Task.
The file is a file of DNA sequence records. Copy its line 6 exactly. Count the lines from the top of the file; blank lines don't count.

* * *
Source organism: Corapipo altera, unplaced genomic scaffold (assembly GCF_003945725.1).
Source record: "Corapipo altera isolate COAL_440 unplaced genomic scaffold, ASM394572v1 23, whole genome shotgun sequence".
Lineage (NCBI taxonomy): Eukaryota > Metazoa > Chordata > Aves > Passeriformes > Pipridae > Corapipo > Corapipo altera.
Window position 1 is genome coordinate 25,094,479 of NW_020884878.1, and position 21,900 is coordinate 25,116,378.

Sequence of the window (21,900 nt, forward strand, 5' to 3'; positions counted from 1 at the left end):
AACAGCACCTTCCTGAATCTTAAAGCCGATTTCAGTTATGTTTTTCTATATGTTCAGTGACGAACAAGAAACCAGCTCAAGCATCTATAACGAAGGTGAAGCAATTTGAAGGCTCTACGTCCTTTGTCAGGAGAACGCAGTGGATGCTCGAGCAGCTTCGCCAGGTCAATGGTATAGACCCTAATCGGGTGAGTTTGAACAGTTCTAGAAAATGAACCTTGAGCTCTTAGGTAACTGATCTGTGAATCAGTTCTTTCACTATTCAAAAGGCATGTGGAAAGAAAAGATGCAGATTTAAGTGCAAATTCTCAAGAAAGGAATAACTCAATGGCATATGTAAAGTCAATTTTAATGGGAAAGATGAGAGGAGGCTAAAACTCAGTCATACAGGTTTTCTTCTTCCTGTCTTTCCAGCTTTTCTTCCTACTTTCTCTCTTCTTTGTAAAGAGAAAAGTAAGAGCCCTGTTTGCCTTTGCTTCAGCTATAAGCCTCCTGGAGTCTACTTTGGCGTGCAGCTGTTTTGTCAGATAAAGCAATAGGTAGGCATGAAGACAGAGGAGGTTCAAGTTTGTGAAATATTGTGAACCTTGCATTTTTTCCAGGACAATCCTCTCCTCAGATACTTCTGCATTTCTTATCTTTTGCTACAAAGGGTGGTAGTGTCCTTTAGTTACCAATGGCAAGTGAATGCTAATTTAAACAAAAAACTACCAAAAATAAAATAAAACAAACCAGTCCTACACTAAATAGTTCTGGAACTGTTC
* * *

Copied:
AACAGCACCTTCCTGAATCTTAAAGCCGATTTCAGTTATGTTTTTCTATATGTTCAGTGACGAACAAGAAACCAGCTCAAGCATCTATAACGAAGGTGAAGCAATTTGAAGGCTCTACGTCCTTTGTCAGGAGAACGCAGTGGATGCTCGAGCAGCTTCGCCAGGTCAATGGTATAGACCCTAATCGGGTGAGTTTGAACAGTTCTAGAAAATGAACCTTGAGCTCTTAGGTAACTGATCTGTGAATCAGTTCTTTCACTATTCAAAAGGCATGTGGAAAGAAAAGATGCAGATTTAAGTGCAAATTCTCAAGAAAGGAATAACTCAATGGCATATGTAAAGTCAATTTTAATGGGAAAGATGAGAGGAGGCTAAAACTCAGTCATACAGGTTTTCTTCTTCCTGTCTTTCCAGCTTTTCTTCCTACTTTCTCTCTTCTTTGTAAAGAGAAAAGTAAGAGCCCTGTTTGCCTTTGCTTCAGCTATAAGCCTCCTGGAGTCTACTTTGGCGTGCAGCTGTTTTGTCAGATAAAGCAATAGGTAGGCATGAAGACAGAGGAGGTTCAAGTTTGTGAAATATTGTGAACCTTGCATTTTTTCCAGGACAATCCTCTCCTCAGATACTTCTGCATTTCTTATCTTTTGCTACAAAGGGTGGTAGTGTCCTTTAGTTACCAATGGCAAGTGAATGCTAATTTAAACAAAAAACTACCAAAAATAAAATAAAACAAACCAGTCCTACACTAAATAGTTCTGGAACTGTTC